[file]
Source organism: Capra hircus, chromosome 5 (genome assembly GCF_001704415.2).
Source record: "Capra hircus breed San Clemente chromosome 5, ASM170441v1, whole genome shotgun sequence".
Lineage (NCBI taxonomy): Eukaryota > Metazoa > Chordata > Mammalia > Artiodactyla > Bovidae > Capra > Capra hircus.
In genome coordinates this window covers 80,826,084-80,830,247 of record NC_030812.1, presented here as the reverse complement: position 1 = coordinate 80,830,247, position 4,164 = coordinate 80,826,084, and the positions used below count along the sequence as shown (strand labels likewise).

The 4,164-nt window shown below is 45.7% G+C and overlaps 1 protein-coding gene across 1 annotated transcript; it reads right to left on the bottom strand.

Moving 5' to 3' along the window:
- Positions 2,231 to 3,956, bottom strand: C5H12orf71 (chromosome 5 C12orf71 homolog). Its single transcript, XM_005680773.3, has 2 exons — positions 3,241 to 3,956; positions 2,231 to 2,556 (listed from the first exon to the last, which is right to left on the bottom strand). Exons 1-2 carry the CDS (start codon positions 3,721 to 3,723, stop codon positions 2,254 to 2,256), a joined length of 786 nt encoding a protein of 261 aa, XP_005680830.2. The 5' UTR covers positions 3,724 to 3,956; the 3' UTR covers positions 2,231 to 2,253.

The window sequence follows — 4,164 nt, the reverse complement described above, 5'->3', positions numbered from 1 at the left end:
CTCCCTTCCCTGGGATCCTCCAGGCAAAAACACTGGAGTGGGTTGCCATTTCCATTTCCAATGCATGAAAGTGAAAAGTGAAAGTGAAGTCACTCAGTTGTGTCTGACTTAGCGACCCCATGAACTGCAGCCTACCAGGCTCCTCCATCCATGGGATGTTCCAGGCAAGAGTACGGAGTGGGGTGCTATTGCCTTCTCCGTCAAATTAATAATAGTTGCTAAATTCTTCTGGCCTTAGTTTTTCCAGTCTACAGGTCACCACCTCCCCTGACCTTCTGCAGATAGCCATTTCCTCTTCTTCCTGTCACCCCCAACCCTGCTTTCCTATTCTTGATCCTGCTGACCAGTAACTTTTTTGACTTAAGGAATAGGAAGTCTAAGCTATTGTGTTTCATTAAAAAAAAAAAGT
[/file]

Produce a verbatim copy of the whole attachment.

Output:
Source organism: Capra hircus, chromosome 5 (genome assembly GCF_001704415.2).
Source record: "Capra hircus breed San Clemente chromosome 5, ASM170441v1, whole genome shotgun sequence".
Lineage (NCBI taxonomy): Eukaryota > Metazoa > Chordata > Mammalia > Artiodactyla > Bovidae > Capra > Capra hircus.
In genome coordinates this window covers 80,826,084-80,830,247 of record NC_030812.1, presented here as the reverse complement: position 1 = coordinate 80,830,247, position 4,164 = coordinate 80,826,084, and the positions used below count along the sequence as shown (strand labels likewise).

The 4,164-nt window shown below is 45.7% G+C and overlaps 1 protein-coding gene across 1 annotated transcript; it reads right to left on the bottom strand.

Moving 5' to 3' along the window:
- Positions 2,231 to 3,956, bottom strand: C5H12orf71 (chromosome 5 C12orf71 homolog). Its single transcript, XM_005680773.3, has 2 exons — positions 3,241 to 3,956; positions 2,231 to 2,556 (listed from the first exon to the last, which is right to left on the bottom strand). Exons 1-2 carry the CDS (start codon positions 3,721 to 3,723, stop codon positions 2,254 to 2,256), a joined length of 786 nt encoding a protein of 261 aa, XP_005680830.2. The 5' UTR covers positions 3,724 to 3,956; the 3' UTR covers positions 2,231 to 2,253.

The window sequence follows — 4,164 nt, the reverse complement described above, 5'->3', positions numbered from 1 at the left end:
CTCCCTTCCCTGGGATCCTCCAGGCAAAAACACTGGAGTGGGTTGCCATTTCCATTTCCAATGCATGAAAGTGAAAAGTGAAAGTGAAGTCACTCAGTTGTGTCTGACTTAGCGACCCCATGAACTGCAGCCTACCAGGCTCCTCCATCCATGGGATGTTCCAGGCAAGAGTACGGAGTGGGGTGCTATTGCCTTCTCCGTCAAATTAATAATAGTTGCTAAATTCTTCTGGCCTTAGTTTTTCCAGTCTACAGGTCACCACCTCCCCTGACCTTCTGCAGATAGCCATTTCCTCTTCTTCCTGTCACCCCCAACCCTGCTTTCCTATTCTTGATCCTGCTGACCAGTAACTTTTTTGACTTAAGGAATAGGAAGTCTAAGCTATTGTGTTTCATTAAAAAAAAAAAGT